Last updated: 25 March 2002

Subject:	Hybrid Astrophotography
Sent:	Saturday, March 23, 2002 15:34:10
From: (Vance Green)
First, Mike, I just gotta be the 1,000,001th person to compliment you on
your great site.Whatta lifesaver!

My wife got me a ETX-60 for Xmas (the COSTCO $128.00 deal). As a kid, I
spent hours up on the roof of my parents' house with a cheap imported
2.4" alt/az refractor laboriously tracking down objects with star charts
and a lotta luck.the ETX found in a half-hour via GO-TO's what it took a
ten-year-old many tens of nights the "old-fashioned" way, and tracked
them too! Pretty amazing what $130 can buy-and the image quality is
there as well.

As a techie from way back (1st computer was an Ohio Scientific C1P back
in ' 78 - anyone remember those?), I quickly became intrigued with the
digital astrophotography aspects of this scope-I already have a Nikon
990-and bought the Digitronix Digi-T adapter after several handheld
"experiments" of holding the 990 up to the eyepiece.

Took some pretty good shots via the use-the-self-timer-as-a
shutter-release method, but being somewhat annoyed by the need to make
several button pushes on the 990 each time I took a shot (no fun when
it's cold out), I started searching for a better way.

I knew about the various remote control programs for the 990 such as
PhotoPC ( ), and being no stranger
to the command-line, set about experimenting with it. (Prof. Bowman, the
owner of the site, went way beyond the call of duty when a particular
version of PhotoPC would not talk via USB to my camera-he knows his
stuff). More info available at: as

The GUI's available for PhotoPC offer WAY too many options necessary to
use the 990 for astrophotography and just get in the way, so I wrote a
little VisualBasic 3.0 app that shells out to PhotoPC with a command
entered in a text box-not very elegant, but it gets the job done. (VB
users-read up on the SHELL command on how to do this)

Now, I was able to take shots with the 990 WITHOUT needing to fiddle
with the camera between each.

The next phase of the overall project dealt with focusing-the LCD on the
back of the 990 is just TOO small to allow for fine focusing of planets,
although it's fine for larger objects like the Moon, where there's
enough detail to see the results. There was always a small difference in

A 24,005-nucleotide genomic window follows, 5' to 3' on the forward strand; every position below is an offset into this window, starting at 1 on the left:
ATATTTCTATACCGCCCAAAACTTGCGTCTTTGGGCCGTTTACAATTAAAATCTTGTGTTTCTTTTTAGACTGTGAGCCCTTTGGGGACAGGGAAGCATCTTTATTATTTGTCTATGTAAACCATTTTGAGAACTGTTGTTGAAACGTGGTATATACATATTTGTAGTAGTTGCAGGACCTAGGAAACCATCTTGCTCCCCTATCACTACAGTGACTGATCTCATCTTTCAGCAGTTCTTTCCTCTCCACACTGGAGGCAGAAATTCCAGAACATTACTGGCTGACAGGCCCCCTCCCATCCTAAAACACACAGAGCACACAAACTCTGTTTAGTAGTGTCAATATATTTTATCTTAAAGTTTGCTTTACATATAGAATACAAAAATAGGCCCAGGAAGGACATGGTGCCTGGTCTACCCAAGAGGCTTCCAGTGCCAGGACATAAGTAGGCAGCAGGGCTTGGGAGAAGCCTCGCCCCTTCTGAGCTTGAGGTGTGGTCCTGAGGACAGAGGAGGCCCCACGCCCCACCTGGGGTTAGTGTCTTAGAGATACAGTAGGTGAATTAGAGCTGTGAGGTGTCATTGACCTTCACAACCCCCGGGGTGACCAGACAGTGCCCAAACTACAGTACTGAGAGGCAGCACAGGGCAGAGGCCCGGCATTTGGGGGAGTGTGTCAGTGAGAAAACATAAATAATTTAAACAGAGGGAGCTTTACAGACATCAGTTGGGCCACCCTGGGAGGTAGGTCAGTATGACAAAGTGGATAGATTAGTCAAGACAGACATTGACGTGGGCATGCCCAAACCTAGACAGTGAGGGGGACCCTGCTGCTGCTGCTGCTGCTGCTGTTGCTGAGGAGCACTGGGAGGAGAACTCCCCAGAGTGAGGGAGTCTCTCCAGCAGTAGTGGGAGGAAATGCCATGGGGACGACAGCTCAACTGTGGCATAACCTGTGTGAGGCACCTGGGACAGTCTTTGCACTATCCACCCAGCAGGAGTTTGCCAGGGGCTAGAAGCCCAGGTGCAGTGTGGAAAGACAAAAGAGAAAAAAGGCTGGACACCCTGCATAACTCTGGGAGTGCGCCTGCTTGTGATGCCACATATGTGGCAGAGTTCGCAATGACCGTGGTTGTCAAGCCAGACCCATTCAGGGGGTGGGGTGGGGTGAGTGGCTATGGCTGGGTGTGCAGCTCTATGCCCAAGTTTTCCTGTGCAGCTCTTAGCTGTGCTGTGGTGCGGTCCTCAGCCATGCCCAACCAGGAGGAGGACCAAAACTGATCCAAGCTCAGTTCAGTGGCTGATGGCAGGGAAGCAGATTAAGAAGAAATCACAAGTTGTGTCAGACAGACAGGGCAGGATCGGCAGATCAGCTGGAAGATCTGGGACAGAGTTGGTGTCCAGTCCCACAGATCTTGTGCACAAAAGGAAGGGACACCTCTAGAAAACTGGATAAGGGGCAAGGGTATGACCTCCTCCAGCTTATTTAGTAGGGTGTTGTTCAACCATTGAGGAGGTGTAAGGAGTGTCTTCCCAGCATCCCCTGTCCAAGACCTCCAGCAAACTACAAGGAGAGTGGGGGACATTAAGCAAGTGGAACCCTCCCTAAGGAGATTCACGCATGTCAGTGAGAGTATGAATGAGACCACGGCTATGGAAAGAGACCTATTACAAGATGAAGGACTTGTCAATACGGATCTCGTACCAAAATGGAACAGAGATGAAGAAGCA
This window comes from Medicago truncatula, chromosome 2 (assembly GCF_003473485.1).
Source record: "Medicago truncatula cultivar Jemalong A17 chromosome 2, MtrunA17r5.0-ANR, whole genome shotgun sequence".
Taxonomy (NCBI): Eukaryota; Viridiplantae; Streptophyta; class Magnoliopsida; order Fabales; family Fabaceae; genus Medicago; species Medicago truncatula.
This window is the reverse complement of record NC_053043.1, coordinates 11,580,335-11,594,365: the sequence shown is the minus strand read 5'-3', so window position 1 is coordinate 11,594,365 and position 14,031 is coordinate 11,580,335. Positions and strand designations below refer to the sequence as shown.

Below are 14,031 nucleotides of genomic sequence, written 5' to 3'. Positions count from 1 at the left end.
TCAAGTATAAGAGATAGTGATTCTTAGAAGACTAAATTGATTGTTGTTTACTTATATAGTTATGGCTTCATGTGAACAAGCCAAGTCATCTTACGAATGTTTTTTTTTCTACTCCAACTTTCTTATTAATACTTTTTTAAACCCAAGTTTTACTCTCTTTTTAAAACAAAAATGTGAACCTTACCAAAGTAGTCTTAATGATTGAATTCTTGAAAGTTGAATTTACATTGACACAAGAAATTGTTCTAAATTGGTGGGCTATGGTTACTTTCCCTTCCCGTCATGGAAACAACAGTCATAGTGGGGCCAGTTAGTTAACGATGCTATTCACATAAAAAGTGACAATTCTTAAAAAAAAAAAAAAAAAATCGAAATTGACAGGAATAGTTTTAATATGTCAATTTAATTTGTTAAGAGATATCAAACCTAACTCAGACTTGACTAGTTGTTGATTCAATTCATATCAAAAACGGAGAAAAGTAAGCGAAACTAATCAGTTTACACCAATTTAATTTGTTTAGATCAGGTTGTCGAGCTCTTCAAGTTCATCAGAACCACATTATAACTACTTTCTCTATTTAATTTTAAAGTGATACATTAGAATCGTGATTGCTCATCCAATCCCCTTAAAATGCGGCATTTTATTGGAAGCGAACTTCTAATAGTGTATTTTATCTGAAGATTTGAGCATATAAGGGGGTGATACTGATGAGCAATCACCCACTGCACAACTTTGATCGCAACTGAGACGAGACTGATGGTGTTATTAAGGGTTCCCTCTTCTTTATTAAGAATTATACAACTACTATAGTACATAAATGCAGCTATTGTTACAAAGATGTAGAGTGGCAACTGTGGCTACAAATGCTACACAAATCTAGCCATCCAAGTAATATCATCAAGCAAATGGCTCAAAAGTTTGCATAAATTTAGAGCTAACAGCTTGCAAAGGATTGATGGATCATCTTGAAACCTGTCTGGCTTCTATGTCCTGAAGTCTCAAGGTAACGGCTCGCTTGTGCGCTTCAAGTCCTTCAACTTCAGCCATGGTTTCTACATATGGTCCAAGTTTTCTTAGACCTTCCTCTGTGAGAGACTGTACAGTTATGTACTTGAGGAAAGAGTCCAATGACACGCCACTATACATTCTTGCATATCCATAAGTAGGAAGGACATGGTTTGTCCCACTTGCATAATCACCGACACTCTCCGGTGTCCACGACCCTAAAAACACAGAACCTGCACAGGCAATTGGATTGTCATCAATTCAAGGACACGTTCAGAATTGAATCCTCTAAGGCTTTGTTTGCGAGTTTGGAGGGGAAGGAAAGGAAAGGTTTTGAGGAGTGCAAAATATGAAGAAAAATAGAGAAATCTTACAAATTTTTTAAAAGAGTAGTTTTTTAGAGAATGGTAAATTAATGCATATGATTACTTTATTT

the 'scope focus between finding the object in the eyepiece and
attaching the same eyepiece to the 990 (set for infinity) and fitting it
to the ETX, making most planetary shots nothing more than fuzzy discs.

Technology to the rescue, again. An often overlooked fact of most
digicams is that they continuously output video through the VIDEO OUT
port whenever they're turned on. This signal should be able to be used
to focus with if displayed on a TV.

My initial try at this was with an el-cheapo Taiwanese B/W portable TV I
had laying around.this worked, but added more bulky electronic stuff to
the (already) pretty cluttered setup.

Next try was with one of the TV to USB converters available-I reasoned
that with a USB HUB, I should be able to keep a real-time video window
of the camera preview open on the laptop as well as operate the E990
remotely. They 're cheap-under $100-and would be worth it if this
worked.besides the "real" uses of the thing (watching TV on the laptop
when you're supposed to be working!).

This setup works EXTREMELY well. I settled on the ATI TV-WONDER (USB
edition-$84.95 on the 'Net) after trying the AverMedia unit and giving
up on it (unstable operation under W2K). The ATI will preview input
video at 640 x 480 on my laptop-allowing for MUCH better focusing of the
ETX with the Nikon attached before taking a shot. And the whole mess is
more or less "integrated" on the laptop screen-I suppose if I wanted to
I could even run the remote 'scope control software there as well-but I